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Lullaby for a Grown Daughter



Sleep my girl,

place your strawberry-blonde

hair on a pillow.

Dream the sweetest

of dreams, finer

than any sweet gift,

ribboned in pink—

color of the blanket

you were once wrapped in.

I sang to you then

as I sing to you now

over the desert land.

                                                        Published: Liturature Today, Vol. 8,                                                             2018  





I was wearing an orange maternity dress

that summer morning, standing at the airport

that would take you to Vietnam.

I wasn’t yet twenty-one.

Our parents never said how foolish we’d been

to marry, having done so themselves

in a time of war. I watched you

go up the steps of the plane,

put on your sunglasses

and turn to wave.

Should I have thought

I might never see you again?

The armor of youth.

I barely remember driving home,

only the comfort of the bed,

the antique dresser with mirrors

across the room. Somewhere someone

was mowing. I knew I should get up

at some point, the baby’s foot

a knot in my stomach.

Outside were lilacs, hollyhocks,

hydrangeas. I could make a bouquet.

But I didn’t.

Night came with its cool air,

air you were flying through.

A small lamp on, a moth at the screen

in its camouflage.    


                                                     Publisheld: Haunted Waters Press, 2018




Water Lilies, 1907 (unfinished)


                                                                                after Monet


To have your subject

     to return to again and again.

Why this one




when you destroyed many.

     This was before the pond flooded,

plants ripped loose.


     Those willows draping


their reflection over water

     purple and blue—they

are not here,


     not one blossom, nothing


yet in bloom, but something

     worth saving so that we

might see stirrings of


     desire in the barest season. 


                                                            Iodine, 2011







Postcard of Provence


                                                                                after van Gogh, 1888


The farmhouse and the fields are the same shade

of wheat, yet the door and windows of the house

are blue.  Red flowers grow along a brick wall


that curves away from the stark white pathway,

and to the left a lone figure with his back to us.

My friend who’s lost her husband sent this card,


and wrote in handwriting smaller than van Gogh’s,

How sad I am.  We cannot know this man’s life,

what he’s walking toward or away from, his occupation,


only that a ghostly sky meets a field of lavender,

that one tree has bloomed purple behind haystacks.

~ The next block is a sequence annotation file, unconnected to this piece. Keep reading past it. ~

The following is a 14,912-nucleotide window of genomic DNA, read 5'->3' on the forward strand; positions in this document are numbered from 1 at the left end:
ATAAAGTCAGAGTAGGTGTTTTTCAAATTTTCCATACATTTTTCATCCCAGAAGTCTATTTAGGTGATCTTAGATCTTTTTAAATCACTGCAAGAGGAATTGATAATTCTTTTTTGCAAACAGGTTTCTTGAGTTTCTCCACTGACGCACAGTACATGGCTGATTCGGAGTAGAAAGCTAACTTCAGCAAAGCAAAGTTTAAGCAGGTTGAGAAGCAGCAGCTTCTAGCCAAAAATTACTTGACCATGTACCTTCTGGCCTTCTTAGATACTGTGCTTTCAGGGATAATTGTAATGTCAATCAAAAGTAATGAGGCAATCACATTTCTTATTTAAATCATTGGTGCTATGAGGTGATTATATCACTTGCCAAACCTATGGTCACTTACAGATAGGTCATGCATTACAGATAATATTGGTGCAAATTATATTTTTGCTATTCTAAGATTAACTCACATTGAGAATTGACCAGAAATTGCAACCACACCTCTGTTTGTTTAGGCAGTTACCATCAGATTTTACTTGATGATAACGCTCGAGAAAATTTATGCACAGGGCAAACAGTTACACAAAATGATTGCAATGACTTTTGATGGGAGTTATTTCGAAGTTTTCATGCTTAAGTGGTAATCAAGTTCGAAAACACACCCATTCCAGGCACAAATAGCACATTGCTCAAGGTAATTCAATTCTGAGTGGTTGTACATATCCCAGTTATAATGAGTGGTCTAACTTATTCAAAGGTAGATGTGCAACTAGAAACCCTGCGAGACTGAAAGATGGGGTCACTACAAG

He could be a widower, carrying his loneliness


with every step, no one to hear I’m home, vases empty,

and work still to be done—threshing of wheat,

shaking the olive trees until they let go their bitter fruit.


                                                            Nimrod, forthcoming

                                                            (semi-finalsit for the

                                                            Pablo Neruda Prize)         

Weeping Willow


                                                                                after Monet, 1918-1919


Whatever your sorrow is

     is yours alone.

          Tall lithe figure   


swaying darkness, what

     have the years

          brought except     


silver among green leaves   

     trailing the bank.

          You can’t turn away.


You stand rooted

     in faith that rain      

          will come, wash


away debris, that the sun

      will glint through

          what wind hasn’t


severed.  Part of me

     longs to enter

          your canopy,


lie beneath your shade,

     but the ground

          is damp and grass


won’t grow there.    

     View from my window—

           my black-shuttered house.


                                                            Iodine, 2011


Still Life with Bottles

                                  for my husband


                                                                                after Monet, 1859



Come sit, share the bread with me, spread it with butter, there on the pewter dish.  Pour the wine—we won’t need the carafe of water, but maybe later the apricot brandy the sun is hitting now, spreading its shadow across the table.  Bring cheese, and there are apples in the kitchen in a basket.  Red wine is your favorite, earthy tannins that preserve.  I want to tell you of the new sadness, how the heart can fold like a flower at sunset.  You, who’ve lived with me so long, having studied my face, desired good things for me—lift the bottle and pour, then my lips will taste like yours.  Don’t worry about the white cloth if anything spills, it will wash.  This knife isn’t sharp, just tear the baguette—bread made to last only a day.  Now I can tell you, while all is quiet, the walls surrounding us, making us  close in this small space. 


                                                            Yemassee, 2011